In addition, a disease-avoidance approach becomes problematic for micronutrients in general (and vitamin D in particular) when one understands that micronutrients do not actually cause any of the effects simplistically attributed to them. Although necessary for cell response, such micronutrients by themselves do not initiate or cause the response concerned. For example, vitamin D is a component of the biochemical apparatus that opens the genome to allow access to DNA information needed for a particular cell or tissue response. In terms of cell function, this dependence means that when supplies of the micronutrient are inadequate, cellular response is blunted. This is dysfunction, but not clinically manifest disease. Such dysfunction may indeed lead ultimately to various diseases, but disease prevention remains a dull tool for discerning the defect, and a disease-prevention approach clearly does not measure whether the organism has enough of the nutrient to enable appropriate physiologic responses, such as lactation.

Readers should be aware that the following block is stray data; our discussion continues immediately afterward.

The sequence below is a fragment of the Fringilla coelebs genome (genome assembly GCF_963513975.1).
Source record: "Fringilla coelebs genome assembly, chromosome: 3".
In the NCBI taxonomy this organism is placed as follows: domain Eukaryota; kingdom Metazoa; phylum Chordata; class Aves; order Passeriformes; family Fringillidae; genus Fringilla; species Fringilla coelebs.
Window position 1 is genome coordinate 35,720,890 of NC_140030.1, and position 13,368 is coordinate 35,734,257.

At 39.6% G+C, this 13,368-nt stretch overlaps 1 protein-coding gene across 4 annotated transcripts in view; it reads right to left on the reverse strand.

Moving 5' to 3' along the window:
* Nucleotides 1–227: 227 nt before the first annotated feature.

Finally, and aside from the USPSTF's findings, one must ask whether treating without first testing is sound practice. Certainly, it would be rational to do so if the condition being treated is prevalent and the treatment is safe and inexpensive. That is the case with another micronutrient, iodine, and the iodination of salt. However, the current situation is different because getting sufficient iodine generally does not require conscious adherence to a particular regimen, whereas taking vitamin D does. Usually, testing improves patient adherence because it provides patient-specific, personally applicable information. General assurances that one probably needs extra vitamin D are not as compelling a motivator as knowing one's number. Thus, whether the practitioner adheres to the widely divergent guidelines of the IOM (4), the Endocrine Society (9), or the American Geriatrics Society (10), measuring vitamin D status seems to be warranted, not so much to diagnose deficiency but to determine patient status relative to the selected guideline.